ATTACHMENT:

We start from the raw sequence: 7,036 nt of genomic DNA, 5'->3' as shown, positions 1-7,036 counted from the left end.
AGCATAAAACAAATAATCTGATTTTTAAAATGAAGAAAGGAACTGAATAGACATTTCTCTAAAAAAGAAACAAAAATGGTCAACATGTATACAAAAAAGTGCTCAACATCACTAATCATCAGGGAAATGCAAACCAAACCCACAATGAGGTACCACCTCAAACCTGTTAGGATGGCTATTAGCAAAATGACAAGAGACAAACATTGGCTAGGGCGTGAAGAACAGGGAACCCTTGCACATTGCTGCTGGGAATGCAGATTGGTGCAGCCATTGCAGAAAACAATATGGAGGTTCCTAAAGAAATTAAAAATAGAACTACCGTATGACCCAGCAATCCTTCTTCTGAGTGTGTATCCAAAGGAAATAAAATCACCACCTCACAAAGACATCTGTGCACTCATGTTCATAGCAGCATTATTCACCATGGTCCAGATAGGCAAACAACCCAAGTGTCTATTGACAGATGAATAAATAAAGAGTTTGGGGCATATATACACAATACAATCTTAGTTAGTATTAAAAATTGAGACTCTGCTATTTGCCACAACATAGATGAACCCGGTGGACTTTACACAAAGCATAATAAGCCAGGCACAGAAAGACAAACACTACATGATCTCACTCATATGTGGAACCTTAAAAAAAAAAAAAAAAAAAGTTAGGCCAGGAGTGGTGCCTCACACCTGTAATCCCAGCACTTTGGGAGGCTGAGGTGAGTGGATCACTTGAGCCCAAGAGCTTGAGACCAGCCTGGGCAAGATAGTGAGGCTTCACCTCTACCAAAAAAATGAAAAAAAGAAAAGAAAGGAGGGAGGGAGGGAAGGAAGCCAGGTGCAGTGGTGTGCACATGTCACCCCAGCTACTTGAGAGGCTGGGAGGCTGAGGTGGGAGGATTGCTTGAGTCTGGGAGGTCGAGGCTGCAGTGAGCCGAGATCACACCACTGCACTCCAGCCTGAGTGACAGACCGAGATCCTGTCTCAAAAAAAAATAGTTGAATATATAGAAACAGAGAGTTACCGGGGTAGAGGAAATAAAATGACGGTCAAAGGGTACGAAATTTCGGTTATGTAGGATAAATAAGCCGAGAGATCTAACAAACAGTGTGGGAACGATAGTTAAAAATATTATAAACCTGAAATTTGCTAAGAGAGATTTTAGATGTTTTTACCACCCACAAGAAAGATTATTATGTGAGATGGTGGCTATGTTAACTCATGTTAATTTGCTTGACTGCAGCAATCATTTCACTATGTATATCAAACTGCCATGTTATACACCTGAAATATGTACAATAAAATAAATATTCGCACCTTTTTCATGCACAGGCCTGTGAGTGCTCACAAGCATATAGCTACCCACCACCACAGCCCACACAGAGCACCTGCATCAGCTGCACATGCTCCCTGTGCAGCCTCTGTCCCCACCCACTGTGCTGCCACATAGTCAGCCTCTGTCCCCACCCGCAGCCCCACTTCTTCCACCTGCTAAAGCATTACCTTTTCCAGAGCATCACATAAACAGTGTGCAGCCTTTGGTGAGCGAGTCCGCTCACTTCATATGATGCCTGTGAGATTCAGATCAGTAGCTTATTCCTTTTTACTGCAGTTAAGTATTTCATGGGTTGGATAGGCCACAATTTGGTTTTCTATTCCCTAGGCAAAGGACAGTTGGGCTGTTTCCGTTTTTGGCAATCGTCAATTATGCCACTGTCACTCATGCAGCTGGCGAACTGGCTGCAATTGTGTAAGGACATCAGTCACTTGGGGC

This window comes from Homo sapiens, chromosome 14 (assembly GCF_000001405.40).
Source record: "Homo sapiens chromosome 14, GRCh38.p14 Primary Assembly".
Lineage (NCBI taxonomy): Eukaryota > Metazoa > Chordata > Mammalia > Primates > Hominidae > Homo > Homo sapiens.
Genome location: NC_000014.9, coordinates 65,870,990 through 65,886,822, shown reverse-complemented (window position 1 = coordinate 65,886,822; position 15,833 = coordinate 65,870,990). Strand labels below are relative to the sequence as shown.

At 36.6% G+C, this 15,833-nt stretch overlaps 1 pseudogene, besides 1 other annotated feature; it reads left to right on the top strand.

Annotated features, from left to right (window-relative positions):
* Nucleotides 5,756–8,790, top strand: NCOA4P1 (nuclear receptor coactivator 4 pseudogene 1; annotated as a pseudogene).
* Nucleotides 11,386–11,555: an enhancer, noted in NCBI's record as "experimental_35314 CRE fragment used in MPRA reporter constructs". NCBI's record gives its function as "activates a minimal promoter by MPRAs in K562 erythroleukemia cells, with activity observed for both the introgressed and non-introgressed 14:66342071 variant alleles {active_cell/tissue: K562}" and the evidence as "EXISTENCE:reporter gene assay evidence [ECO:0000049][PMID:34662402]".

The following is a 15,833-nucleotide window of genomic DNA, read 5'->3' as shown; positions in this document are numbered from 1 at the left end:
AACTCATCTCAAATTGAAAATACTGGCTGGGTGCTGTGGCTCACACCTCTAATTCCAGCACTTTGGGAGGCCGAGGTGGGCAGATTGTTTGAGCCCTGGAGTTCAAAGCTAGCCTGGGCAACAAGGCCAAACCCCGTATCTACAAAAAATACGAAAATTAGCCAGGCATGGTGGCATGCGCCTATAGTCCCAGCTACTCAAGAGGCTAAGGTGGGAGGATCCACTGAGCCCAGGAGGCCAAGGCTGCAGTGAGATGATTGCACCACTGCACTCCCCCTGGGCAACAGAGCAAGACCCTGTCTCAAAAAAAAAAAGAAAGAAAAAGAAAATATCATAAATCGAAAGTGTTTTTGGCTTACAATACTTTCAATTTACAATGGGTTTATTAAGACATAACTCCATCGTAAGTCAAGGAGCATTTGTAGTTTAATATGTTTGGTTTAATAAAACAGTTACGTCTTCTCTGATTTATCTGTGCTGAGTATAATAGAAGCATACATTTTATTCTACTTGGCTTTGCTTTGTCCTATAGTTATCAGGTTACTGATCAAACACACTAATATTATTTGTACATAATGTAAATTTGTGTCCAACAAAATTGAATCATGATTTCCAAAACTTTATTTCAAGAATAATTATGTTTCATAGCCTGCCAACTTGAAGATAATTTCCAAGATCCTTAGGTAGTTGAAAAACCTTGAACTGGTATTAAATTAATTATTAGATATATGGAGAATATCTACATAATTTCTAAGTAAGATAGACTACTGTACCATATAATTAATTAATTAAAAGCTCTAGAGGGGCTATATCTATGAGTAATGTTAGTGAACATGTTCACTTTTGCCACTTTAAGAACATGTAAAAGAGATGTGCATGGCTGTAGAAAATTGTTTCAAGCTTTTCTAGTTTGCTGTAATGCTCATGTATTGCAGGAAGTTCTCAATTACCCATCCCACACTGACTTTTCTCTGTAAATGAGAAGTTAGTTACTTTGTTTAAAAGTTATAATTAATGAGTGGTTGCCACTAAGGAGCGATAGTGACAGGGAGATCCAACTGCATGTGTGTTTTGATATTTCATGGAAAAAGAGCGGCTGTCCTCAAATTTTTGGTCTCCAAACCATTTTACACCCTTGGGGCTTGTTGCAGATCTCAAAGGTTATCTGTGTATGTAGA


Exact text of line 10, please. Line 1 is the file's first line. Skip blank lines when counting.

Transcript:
* Nucleotides 11,386–11,555: an enhancer, noted in NCBI's record as "experimental_35314 CRE fragment used in MPRA reporter constructs". NCBI's record gives its function as "activates a minimal promoter by MPRAs in K562 erythroleukemia cells, with activity observed for both the introgressed and non-introgressed 14:66342071 variant alleles {active_cell/tissue: K562}" and the evidence as "EXISTENCE:reporter gene assay evidence [ECO:0000049][PMID:34662402]".